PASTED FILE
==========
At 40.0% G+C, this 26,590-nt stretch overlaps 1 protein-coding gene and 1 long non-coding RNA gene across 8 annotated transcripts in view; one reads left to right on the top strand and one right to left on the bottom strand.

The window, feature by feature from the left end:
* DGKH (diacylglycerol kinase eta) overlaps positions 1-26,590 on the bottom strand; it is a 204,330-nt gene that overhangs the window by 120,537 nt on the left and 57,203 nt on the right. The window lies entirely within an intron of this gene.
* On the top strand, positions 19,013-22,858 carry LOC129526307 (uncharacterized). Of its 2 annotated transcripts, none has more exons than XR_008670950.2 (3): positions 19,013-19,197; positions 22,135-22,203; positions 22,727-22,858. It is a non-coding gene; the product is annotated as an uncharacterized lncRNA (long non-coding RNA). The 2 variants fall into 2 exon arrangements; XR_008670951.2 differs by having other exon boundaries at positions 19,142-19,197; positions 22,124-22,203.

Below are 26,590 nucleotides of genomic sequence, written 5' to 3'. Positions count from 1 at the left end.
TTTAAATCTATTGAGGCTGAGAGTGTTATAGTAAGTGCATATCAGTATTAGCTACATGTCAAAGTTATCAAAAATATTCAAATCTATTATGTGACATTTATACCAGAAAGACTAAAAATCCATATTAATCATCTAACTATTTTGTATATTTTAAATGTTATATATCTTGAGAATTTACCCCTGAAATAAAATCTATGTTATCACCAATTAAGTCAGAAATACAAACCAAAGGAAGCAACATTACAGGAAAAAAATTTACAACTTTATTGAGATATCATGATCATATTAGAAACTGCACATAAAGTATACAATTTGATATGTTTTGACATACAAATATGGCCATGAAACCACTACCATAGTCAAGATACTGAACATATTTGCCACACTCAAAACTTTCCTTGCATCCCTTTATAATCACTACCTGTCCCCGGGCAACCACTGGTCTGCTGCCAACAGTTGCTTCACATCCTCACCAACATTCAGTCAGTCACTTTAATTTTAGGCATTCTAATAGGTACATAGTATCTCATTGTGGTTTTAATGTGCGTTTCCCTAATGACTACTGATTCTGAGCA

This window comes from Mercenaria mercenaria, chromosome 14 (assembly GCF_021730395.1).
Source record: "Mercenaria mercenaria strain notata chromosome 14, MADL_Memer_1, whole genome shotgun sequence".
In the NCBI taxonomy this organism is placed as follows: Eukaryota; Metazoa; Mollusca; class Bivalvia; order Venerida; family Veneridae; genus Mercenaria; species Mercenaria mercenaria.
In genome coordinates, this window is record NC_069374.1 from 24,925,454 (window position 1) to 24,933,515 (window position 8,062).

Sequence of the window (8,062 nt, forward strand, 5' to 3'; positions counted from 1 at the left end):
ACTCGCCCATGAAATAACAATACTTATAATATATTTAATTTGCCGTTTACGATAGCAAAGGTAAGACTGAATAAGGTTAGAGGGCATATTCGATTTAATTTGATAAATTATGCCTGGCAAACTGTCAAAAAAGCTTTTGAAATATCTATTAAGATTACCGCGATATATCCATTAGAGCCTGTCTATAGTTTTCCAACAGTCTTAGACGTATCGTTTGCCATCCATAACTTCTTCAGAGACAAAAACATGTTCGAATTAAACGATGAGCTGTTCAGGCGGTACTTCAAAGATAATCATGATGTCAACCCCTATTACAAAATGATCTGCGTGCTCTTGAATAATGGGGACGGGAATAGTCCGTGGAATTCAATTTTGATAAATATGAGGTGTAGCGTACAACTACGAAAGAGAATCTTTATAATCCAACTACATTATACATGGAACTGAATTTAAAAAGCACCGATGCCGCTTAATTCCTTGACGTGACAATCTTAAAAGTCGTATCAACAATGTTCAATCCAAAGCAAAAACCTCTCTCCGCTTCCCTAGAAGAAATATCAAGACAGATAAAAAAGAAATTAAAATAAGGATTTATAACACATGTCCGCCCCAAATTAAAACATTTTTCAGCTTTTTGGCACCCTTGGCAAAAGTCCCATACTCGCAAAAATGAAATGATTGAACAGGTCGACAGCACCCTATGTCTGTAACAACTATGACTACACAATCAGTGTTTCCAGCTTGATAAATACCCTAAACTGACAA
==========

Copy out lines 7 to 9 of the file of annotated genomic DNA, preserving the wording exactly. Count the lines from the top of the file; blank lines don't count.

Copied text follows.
This window comes from Mercenaria mercenaria, chromosome 14 (assembly GCF_021730395.1).
Source record: "Mercenaria mercenaria strain notata chromosome 14, MADL_Memer_1, whole genome shotgun sequence".
In the NCBI taxonomy this organism is placed as follows: Eukaryota; Metazoa; Mollusca; class Bivalvia; order Venerida; family Veneridae; genus Mercenaria; species Mercenaria mercenaria.